Where to Go in Ireland for Panoramic Views

The J. B. Malone memorial overlooking Lough Tay in the Wicklow Mountains National Park | © Joe King / WikiCommons
The J. B. Malone memorial overlooking Lough Tay in the Wicklow Mountains National Park | © Joe King / WikiCommons
Photo of Kate Phelan
26 April 2017
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Ireland is renowned for being one of the world’s most beautiful destinations, with breathtaking views to be found from shore to shore. These are the best places to go and see them.

Slieve League, County Donegal

County Clare’s Cliffs of Moher more than deserve their status as one of Ireland’s most visited tourist attractions, but their Northern Irish counterparts shouldn’t be ignored. Donegal’s Slieve League mountain is home to sea cliffs that reach almost three times higher above the Atlantic than the Cliffs Moher – truly a once-in-a-lifetime sight.

Slieve League | © Ana Rey/Flickr
Slieve League Panorama | © Tony Webster/Flickr

The cliffs are most often photographed from the staggering Bunglass viewpoint, reached from the nearby village of Teelin. The road to get there is worth seeing in and of itself, winding along the edge of the rock face overlooking the ocean.

The Road to Slieve League | © Tony Webster/Flickr

Staying at the lakeside Harvey’s Point hotel – named Ireland’s best hotel in the TripAdvisor Traveller’s Choice awards 2016 and the 10th best in Europe – means getting fabulous views of Donegal’s Lough Eske.

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Lough Eske near Harvey’s Point | © louise price/Geograph

The Wicklow Mountains

County Wicklow is home to Ireland’s largest continuous upland area, making it a perfect place to go for an unbroken view. At the top of Barnaslingan Hill, you can look across a geological feature known as The Scalp – a chasm in the mountain – and take in the Great Sugarloaf mountain in the distance (on the left in this image).

View of The Scalp from the summit of Barnaslingan Hill | © Joe King/Flickr

Brockagh Mountain’s summit provides an excellent vantage point to look down on the spectacular glacial valley of Glendalough, home to an Early Medieval monastic settlement.

The Glendalough Valley, County Wicklow, facing south-west | © Joe King/Flickr

Beginning at Marlay Park in south Dublin and running for 131 kilometres (81 miles) across the entire Wicklow Mountains National Park, The Wicklow Way trail is one of the most picturesque walking routes in the entire country. Below is just one view of Lough Tay from the trail.

The J. B. Malone memorial overlooking Lough Tay in the Wicklow Mountains National Park | © Joe King / WikiCommons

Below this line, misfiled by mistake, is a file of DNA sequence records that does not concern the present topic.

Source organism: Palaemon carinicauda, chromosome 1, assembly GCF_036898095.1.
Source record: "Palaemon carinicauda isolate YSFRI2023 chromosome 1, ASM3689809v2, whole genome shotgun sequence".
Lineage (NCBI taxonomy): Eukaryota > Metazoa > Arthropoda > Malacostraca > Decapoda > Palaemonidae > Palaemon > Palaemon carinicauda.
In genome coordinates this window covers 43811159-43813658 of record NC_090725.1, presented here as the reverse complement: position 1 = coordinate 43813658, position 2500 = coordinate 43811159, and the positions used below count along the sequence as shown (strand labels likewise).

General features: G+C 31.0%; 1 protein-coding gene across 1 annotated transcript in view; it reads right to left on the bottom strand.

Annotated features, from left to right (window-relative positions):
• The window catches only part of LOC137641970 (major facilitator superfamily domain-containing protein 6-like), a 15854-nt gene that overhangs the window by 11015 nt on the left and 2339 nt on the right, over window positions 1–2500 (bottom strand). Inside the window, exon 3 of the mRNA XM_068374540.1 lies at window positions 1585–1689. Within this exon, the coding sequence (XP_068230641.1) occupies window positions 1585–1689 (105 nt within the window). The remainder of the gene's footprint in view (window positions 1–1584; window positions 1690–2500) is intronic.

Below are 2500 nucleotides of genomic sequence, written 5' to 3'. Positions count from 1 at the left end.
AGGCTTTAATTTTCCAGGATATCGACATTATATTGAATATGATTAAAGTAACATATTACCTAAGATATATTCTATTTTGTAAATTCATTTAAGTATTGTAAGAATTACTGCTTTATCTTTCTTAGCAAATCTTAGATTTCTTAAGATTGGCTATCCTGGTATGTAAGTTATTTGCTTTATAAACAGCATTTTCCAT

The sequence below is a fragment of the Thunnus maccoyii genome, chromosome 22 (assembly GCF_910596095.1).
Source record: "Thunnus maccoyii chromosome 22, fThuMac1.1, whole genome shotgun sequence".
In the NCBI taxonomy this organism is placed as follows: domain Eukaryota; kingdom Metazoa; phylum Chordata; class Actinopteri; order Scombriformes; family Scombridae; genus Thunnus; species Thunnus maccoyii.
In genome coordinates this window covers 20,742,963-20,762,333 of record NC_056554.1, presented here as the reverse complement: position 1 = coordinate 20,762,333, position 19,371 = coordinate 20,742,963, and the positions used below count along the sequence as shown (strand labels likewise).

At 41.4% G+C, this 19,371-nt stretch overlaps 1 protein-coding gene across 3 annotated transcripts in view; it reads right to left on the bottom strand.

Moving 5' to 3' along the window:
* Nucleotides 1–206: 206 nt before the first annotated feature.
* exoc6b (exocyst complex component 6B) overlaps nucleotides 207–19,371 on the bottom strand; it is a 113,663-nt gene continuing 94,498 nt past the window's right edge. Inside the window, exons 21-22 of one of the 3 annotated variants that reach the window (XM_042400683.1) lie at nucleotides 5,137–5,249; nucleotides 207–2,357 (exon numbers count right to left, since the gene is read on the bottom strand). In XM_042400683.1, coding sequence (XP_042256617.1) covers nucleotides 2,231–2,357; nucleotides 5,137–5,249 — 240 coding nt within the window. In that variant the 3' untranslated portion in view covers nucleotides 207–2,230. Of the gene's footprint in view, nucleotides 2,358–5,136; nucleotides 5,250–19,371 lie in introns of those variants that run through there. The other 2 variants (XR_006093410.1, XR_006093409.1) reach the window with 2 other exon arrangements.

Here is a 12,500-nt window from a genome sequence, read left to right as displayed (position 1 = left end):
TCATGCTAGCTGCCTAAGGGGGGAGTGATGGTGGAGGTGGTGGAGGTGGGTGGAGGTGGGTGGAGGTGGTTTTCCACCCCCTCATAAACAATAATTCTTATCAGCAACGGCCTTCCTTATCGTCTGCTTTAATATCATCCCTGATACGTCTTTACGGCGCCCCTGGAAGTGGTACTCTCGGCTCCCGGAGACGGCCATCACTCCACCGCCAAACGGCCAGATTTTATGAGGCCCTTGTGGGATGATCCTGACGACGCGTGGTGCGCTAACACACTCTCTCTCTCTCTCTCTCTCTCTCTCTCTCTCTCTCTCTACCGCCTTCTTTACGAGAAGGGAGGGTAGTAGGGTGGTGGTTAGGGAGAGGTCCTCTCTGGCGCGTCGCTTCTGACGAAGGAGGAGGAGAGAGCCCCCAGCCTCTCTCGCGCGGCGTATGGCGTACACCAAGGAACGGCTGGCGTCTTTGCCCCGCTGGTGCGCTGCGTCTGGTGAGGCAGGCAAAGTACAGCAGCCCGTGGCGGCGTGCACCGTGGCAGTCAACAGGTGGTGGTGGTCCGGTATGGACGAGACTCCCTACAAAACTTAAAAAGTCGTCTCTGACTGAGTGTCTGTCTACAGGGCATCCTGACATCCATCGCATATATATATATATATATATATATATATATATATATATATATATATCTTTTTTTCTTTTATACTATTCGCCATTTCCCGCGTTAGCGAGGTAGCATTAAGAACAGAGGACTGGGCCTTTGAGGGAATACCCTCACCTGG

For possibly the best hotel views in all of Wicklow, head to the luxury Powerscourt Hotel in Enniskerry – its balconies have a post card-perfect aspect over the Great Sugarloaf. From here, you can explore the Powerscourt Estate & Gardens, as well as the surrounding deer park and Ireland’s highest waterfall. A fantastic perspective of the 121-metre (397-foot) waterfall can be taken in from Ride Rock in Wicklow’s Crone Woods, as in the photograph below, with Djouce mountain in the background.

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View of Powerscourt Deerpark and Waterfall at Ride Rock, Crone Woods | © Joe King/WikiCommons

Kerry’s Peninsulas

One of the jewels in the crown of the Wild Atlantic Way tourist route, Dingle’s circular Slea Head Drive – beginning and ending in the popular town – has many amazing viewpoints, such as this one looking over Coomeenoole Beach.

View on the Coomeenoole Beach in Slea Head (Dingle Peninsula) | © Jal74/WikiCommons

Also located along the Slea Head Drive, Dunquin village lies near the westernmost tip of the Dingle Peninsula. The winding path to its pier is a great spot to see the sunset, and its steep cliffs provide amazing vistas of the Blasket Islands off the coast.

Dunquin Pier | © Christian_Birkholz / Pixabay

Over 200 kilometres (124.3 miles) in length, The Kerry Way is Ireland’s longest National Waymarked Trail, and its photographic potential is endless. It begins and ends in beautiful Killarney town, skirting the south side of Dingle Bay before circling the Iveragh Peninsula – the home of the world-famous Ring of Kerry route.

Section of the Kerry Way along the disused Farranfore – Valencia Harbor rail line | © Dirtsc/Flickr

Afterwards, sleep off your long walk at the dreamy Europe Hotel and Resort, which looks out over the remarkable lakes of Killarney National Park.

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Courtesy of The Europe Hotel and Resort, Killarney | Courtesy of The Europe Hotel and Resort, Killarney

The Aran Islands

The prehistoric Dún Aonghasa hill fort offers an arresting view from where it stands at the precipice of a 100-metre (328-foot) cliff on Inis Mór, one of the three stony Aran Islands off County Galway.

Dún Aengus Promontory Fort | © Ronan Mac Giollapharaic/WikiCommons

Inis Meáin, the middle of the three islands, has the smallest population. One of many benefits of staying at the acclaimed Inis Meáin Restaurant & Suites is that each of its five private suites has a panoramic view of the surrounding island and seascape.

Courtesy of Inis Meáin Restaurant & Suites | Courtesy of Inis Meáin Restaurant & Suites

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